But her story on the murders is picked up nationally and she has drawn the attention of a possible tipster.  A message in her voice mail says “I know who killed those people”. The male caller states he knows who and why but cannot go to the police. Geneva has no way to trace the call and doesn’t know if it’s legitimate or a crackpot. So as she waits for another call, she starts digging for her own clues.

On the personal front, she reconnects with Kevin Bell after seeing him at an AA meeting. Kevin, widowed with a teen daughter, was her best friend in school. Their reunion soon leads to deeper feelings but Frank is proving hard to dump.

There is a lot going on in this novel and Geneva’s personal relationships seem to go at the same speed as her breaking news stories. As tragedy strikes at home, her different news stories coalesce. Geneva’s search for the killers takes her unexpected places and exposes the sometimes lethal results of too much money and privilege.

This story has the potential to restart her career if she can stay sober, keep her job, work out her personal relationships, and not get killed in her search for suspects.

This is an older title and the first in the Geneva Chase Mystery series. The following titles are “Darkness Lane”, “Graveyard Bay”, and “Shadow Hill”.  “Shadow Hill” published this summer to some really good reviews. It is also a recommended title for fans of Sue Grafton’s Kinsey Millhone series. Other series read-alike are the Jane Ryland mysteries by Hank Phillippi Ryan and the Hollows novels by Lisa Unger.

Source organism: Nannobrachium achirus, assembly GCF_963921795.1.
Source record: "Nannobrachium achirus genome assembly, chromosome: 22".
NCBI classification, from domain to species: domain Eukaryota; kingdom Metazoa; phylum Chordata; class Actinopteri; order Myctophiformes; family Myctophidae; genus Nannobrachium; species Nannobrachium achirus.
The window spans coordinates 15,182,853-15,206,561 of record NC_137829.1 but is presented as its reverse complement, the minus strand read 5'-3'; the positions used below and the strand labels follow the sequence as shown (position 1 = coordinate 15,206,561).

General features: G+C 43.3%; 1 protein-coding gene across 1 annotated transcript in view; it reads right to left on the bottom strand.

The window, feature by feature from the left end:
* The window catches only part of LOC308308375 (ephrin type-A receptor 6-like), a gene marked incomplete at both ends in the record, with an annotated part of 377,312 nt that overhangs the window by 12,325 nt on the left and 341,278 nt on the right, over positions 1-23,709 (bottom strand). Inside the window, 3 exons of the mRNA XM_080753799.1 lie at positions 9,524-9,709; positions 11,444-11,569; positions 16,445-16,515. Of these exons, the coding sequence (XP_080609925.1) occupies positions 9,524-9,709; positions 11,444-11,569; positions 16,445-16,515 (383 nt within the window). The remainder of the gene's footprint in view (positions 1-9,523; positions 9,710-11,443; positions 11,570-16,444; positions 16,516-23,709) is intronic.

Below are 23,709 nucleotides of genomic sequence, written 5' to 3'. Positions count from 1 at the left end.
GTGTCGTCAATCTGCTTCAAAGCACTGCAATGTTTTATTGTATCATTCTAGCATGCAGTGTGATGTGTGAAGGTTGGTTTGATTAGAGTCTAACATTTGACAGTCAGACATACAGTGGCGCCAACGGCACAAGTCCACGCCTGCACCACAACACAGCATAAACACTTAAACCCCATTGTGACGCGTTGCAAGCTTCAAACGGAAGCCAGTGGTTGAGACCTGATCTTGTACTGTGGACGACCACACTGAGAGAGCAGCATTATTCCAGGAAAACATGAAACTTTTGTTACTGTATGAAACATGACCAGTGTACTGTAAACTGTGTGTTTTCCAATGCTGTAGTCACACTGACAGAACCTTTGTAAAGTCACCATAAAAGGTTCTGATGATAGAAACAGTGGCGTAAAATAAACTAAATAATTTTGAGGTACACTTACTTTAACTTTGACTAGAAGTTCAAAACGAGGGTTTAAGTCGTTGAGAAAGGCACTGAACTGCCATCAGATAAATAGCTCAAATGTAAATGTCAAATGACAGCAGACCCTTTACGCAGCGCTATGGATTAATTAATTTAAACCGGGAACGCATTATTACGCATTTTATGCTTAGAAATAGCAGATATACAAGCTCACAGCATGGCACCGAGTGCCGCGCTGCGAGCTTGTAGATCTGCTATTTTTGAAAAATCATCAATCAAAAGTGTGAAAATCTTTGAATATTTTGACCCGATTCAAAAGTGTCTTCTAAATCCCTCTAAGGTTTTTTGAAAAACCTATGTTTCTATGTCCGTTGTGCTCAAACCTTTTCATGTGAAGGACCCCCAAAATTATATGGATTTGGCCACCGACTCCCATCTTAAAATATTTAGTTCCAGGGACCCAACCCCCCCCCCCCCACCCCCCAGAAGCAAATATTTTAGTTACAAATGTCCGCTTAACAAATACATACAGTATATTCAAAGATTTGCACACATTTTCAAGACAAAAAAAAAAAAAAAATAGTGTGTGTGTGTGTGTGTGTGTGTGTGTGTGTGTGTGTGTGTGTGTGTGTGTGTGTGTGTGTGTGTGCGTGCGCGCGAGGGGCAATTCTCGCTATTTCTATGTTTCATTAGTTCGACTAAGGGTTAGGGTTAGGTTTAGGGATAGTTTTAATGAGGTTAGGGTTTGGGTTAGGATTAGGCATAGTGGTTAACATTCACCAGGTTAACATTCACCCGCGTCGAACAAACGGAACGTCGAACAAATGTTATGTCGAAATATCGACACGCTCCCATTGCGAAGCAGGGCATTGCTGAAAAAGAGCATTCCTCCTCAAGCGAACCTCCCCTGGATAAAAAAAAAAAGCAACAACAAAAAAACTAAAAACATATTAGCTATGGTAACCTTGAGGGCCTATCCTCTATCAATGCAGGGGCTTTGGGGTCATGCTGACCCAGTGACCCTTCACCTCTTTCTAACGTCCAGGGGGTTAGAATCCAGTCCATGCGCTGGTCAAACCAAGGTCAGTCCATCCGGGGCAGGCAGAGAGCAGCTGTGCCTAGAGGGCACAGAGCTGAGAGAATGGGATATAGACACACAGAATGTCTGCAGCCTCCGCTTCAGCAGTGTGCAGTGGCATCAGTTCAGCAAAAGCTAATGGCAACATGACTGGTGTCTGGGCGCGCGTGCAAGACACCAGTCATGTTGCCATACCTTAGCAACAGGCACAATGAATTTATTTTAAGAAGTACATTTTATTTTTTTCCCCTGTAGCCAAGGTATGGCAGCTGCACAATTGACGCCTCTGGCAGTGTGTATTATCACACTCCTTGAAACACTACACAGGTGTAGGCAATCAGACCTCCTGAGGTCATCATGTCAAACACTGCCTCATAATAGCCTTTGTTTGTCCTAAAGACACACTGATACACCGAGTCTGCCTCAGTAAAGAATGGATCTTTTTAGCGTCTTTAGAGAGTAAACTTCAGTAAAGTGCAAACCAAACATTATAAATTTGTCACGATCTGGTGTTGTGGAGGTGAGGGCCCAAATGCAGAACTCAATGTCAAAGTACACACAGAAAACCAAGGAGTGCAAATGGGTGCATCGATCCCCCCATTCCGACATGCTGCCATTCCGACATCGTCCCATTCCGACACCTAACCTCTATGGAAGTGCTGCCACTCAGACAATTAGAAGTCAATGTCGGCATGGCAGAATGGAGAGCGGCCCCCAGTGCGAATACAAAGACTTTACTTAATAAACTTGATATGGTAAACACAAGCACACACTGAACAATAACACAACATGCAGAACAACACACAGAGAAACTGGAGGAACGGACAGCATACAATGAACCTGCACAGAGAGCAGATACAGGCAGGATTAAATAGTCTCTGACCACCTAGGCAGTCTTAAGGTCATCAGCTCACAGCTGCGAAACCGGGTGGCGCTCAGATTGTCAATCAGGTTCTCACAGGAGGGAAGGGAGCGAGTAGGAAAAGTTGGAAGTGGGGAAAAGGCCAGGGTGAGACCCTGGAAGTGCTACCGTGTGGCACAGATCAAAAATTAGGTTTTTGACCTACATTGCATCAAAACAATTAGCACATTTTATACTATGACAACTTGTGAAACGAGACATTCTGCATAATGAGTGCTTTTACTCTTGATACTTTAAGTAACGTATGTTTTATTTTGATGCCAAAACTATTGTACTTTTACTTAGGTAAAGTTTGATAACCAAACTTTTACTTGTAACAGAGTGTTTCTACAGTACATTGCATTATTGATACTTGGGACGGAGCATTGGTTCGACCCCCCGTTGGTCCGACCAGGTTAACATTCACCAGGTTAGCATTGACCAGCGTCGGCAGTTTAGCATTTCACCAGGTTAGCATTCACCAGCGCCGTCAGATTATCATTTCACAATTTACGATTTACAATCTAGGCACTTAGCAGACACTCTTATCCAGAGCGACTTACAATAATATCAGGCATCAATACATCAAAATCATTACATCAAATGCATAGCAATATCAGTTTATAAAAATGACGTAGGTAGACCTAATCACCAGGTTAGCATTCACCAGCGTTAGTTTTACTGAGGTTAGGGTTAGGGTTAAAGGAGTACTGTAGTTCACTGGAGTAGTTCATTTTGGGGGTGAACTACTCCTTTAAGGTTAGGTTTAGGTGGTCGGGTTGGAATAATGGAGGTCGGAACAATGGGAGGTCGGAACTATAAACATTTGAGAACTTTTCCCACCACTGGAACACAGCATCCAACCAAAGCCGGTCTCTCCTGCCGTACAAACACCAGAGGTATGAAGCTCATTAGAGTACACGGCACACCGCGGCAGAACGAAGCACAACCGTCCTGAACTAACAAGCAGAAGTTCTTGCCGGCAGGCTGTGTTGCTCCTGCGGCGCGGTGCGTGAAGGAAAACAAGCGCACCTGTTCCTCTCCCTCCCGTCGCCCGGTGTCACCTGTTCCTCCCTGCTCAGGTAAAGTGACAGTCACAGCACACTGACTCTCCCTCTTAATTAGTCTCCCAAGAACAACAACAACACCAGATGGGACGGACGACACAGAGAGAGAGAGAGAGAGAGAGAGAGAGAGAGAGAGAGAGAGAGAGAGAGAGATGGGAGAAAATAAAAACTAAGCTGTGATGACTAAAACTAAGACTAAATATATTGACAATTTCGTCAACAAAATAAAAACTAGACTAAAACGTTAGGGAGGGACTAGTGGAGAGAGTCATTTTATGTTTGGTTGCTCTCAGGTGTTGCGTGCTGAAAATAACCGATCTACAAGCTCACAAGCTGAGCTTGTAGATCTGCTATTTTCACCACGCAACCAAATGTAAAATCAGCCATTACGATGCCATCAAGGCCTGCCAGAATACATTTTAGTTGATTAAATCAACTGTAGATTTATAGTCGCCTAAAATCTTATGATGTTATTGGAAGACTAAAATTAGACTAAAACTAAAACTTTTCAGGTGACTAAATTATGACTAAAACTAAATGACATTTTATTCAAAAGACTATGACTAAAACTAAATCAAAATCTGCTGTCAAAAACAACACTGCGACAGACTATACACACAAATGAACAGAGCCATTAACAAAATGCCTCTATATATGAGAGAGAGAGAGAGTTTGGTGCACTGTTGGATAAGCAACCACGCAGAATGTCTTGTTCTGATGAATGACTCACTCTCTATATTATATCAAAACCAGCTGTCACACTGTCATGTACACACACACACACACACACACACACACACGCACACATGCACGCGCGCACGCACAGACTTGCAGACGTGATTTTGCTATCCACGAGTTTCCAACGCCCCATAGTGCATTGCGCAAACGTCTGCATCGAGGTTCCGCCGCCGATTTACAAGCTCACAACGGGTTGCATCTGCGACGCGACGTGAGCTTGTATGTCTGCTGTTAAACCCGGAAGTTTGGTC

Our Team: the Epic Story of Four Men and the World Series that Changed Baseball by Luke Epplin

When thinking of historic moments or teams in Major League Baseball, the 1948 Cleveland Indians did not leap to mind. That changed when I read Luke Epplin’s new book, Our Team: the Epic Story of Four Men and the World Series that Changed Baseball.

A very good friend recommended that I read “Our Team”. He said I would like it and, as is often the case, he was right. It is in turns biography, social history, sports history, and a recap of the crucial games in Cleveland’s 1948 season and World Series win.

Epplin focuses on four people: owner Bill Veeck, fielder Larry Doby, and pitchers Bob Feller and Satchel Paige. He introduces each man while telling us about the time in which they were living. If you didn’t already know, you’ll find out how very different it was to play baseball professionally if you were Black.

Bob Feller was a pitching phenom. His dad recognized and nurtured his talent. From his home field to high school and semi-professional baseball, crowds showed up to watch Feller pitch. He drew the attention of the Cleveland Indians and was signed to a contract in 1935, his junior year in high school.

Originally set to start in the minor leagues he pitched against the Cardinals in an exhibition game and skipped straight to the majors. Feller worked 3 innings and struck out 8 batters – sending him to the minors didn’t make sense.

In contrast Satchel Paige’s path to the Majors was long and arduous. He didn’t have a father to nurture his talent. He worked from a young age and actually learned to pitch at the Alabama Reform School for Juvenile Negro Lawbreakers. When he was released at 17 he signed with a Black semi-professional team to study the game and hone his talents.